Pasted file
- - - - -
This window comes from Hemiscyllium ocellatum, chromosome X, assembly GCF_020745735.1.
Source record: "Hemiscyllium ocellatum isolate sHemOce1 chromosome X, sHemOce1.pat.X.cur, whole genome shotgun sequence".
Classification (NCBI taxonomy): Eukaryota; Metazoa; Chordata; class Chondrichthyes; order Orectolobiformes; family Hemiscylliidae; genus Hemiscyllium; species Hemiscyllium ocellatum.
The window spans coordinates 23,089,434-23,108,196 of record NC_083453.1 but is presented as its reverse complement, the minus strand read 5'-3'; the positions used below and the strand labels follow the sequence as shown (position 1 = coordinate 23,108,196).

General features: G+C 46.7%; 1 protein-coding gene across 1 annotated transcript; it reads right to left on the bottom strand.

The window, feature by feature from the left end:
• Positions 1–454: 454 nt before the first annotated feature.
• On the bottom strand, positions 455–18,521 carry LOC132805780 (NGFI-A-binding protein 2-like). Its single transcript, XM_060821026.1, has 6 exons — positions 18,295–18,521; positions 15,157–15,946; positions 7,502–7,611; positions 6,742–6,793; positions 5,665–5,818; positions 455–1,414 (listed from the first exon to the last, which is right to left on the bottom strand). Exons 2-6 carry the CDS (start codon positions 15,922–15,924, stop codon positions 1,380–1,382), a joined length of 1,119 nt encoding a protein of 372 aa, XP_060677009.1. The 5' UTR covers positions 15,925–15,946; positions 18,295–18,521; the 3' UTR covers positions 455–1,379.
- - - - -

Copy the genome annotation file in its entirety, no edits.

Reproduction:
This window comes from Hemiscyllium ocellatum, chromosome X, assembly GCF_020745735.1.
Source record: "Hemiscyllium ocellatum isolate sHemOce1 chromosome X, sHemOce1.pat.X.cur, whole genome shotgun sequence".
Classification (NCBI taxonomy): Eukaryota; Metazoa; Chordata; class Chondrichthyes; order Orectolobiformes; family Hemiscylliidae; genus Hemiscyllium; species Hemiscyllium ocellatum.
The window spans coordinates 23,089,434-23,108,196 of record NC_083453.1 but is presented as its reverse complement, the minus strand read 5'-3'; the positions used below and the strand labels follow the sequence as shown (position 1 = coordinate 23,108,196).

General features: G+C 46.7%; 1 protein-coding gene across 1 annotated transcript; it reads right to left on the bottom strand.

The window, feature by feature from the left end:
• Positions 1–454: 454 nt before the first annotated feature.
• On the bottom strand, positions 455–18,521 carry LOC132805780 (NGFI-A-binding protein 2-like). Its single transcript, XM_060821026.1, has 6 exons — positions 18,295–18,521; positions 15,157–15,946; positions 7,502–7,611; positions 6,742–6,793; positions 5,665–5,818; positions 455–1,414 (listed from the first exon to the last, which is right to left on the bottom strand). Exons 2-6 carry the CDS (start codon positions 15,922–15,924, stop codon positions 1,380–1,382), a joined length of 1,119 nt encoding a protein of 372 aa, XP_060677009.1. The 5' UTR covers positions 15,925–15,946; positions 18,295–18,521; the 3' UTR covers positions 455–1,379.